Do you want help with your academic appeal?
Downtown Legal Services (DLS) can help! DLS is a legal clinic with experience representing students in the academic appeals process. It is located on the University of Toronto campus and provides free legal services to students who qualify.
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- Advancement Review Panel - CUPE 3902 Unit 3
- Clinical Faculty Academic Clinical Tribunal
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i've filed my appeal, now what?
Once your Notice of Appeal has been filed with the ADFG Office, your materials will be reviewed to determine if they are complete. If the appeal package is determined to be complete, it will be forwarded to your respective Division.
PLEASE NOTE: The ADFG Office cannot provide you with advice on the merits of your case or legal advice regarding your appeal.
However, if your appeal package is not complete (e.g. missing supporting documents, missing your requested remedy, etc.) the ADFG Office may notify you about missing documents or information that you will be required to submit to the Office to complete your appeal package.
You must submit all materials by the 90th calendar day. Therefore, you are advised to submit your appeal before the 90th day in case you realize that you have forgotten certain material or evidence.
If you do not forward all of your materials to the ADFG Office by the deadline, you might not be permitted to submit them at a later date, or your file may be closed if it is determined that it is not complete.
why did the adfg office close my file before a hearing?
There are circumstances when the ADFG Office may close your file without a hearing. The ADFG Office will deem an appeal abandoned and therefore closed, for one or more of the following reasons:
- You fail to complete your appeal with all required documentation and/or within the appropriate timelines.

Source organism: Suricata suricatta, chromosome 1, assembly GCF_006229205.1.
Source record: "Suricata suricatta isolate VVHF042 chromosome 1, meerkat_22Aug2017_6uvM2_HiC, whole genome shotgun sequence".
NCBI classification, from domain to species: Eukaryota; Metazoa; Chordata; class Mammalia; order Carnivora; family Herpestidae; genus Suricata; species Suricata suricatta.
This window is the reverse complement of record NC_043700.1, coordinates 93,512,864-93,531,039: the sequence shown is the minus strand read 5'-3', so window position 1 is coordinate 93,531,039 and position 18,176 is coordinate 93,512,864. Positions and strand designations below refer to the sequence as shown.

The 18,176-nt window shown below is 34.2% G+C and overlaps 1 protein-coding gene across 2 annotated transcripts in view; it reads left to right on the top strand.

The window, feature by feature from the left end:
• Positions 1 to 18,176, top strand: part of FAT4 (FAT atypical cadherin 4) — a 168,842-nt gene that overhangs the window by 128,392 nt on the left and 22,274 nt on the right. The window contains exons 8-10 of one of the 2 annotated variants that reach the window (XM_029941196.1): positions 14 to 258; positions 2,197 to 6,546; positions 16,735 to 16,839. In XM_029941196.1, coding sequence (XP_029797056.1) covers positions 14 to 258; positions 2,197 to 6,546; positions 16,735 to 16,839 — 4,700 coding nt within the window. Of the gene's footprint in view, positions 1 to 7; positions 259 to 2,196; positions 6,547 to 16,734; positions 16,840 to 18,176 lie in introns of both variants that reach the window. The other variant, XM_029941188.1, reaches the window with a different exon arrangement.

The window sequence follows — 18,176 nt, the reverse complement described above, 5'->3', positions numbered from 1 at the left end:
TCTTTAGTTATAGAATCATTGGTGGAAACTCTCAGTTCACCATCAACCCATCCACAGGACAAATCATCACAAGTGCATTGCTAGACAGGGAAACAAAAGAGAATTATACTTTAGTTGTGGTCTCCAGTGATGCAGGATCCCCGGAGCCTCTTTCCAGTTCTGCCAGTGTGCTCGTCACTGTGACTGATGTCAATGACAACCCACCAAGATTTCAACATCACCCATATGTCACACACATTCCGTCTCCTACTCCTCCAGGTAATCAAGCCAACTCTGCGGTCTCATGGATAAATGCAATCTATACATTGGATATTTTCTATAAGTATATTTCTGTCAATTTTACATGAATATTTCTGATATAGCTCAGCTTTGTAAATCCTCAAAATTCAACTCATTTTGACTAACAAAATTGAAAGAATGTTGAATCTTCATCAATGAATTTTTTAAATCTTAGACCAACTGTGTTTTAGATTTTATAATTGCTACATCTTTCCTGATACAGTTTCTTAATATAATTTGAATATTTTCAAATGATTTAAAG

- You do not make yourself available and/or are unresponsive to communications or requests, and you do not provide valid reasons and/or appropriate documentation to explain your unavailability/unresponsiveness.
- You do not make yourself available to have your appeal heard by the second available hearing week, and do not provide valid reasons and/or documentation explaining why you need the hearing deferred.
when does the division respond?
The Division has 60 calendar days to provide a Response to your appeal. The specific deadline is set out in the ADFG Office’s letter to the Division. You will receive a copy of the letter requesting a Response that is sent to the Division.
The Division provides its Response directly to the ADFG Office. The Division’s Response consists of one electronic file in PDF format of all its materials, including any documents that it filed before the previous appeals committee whose decision you are appealing. The ADFG Office then forwards a copy of the Division's Response to you, along with a letter from the ADFG Office providing you with a two-week time period in which to provide a Reply to the Division. A specific deadline will be given to you in that letter to provide your Reply, should you choose to write one.
when can i reply to the division?
A Reply is an opportunity for you to respond only to new information/materials that the Division has put forward that was not already addressed in your original appeal material. Your Reply should be brief, should you decide to submit one. Replies are not mandatory, and you can choose not to submit one as part of your appeal. If you do choose to submit a Reply, please submit one electronic file, including attachments, in PDF format containing bookmarks with corresponding titles, a table of contents, and page numbers using the bates numbering tool in Adobe Acrobat to the ADFG Office. You will be given two weeks to submit your Reply, and the deadline will be provided to you by the ADFG Office.
what do the panel members know about my case?
Panel members will get a copy of all of the materials that you and the Division have submitted in relation to your appeal. This will include your Appeal Package and supporting documentation, the Division's Response, and your Reply (if any).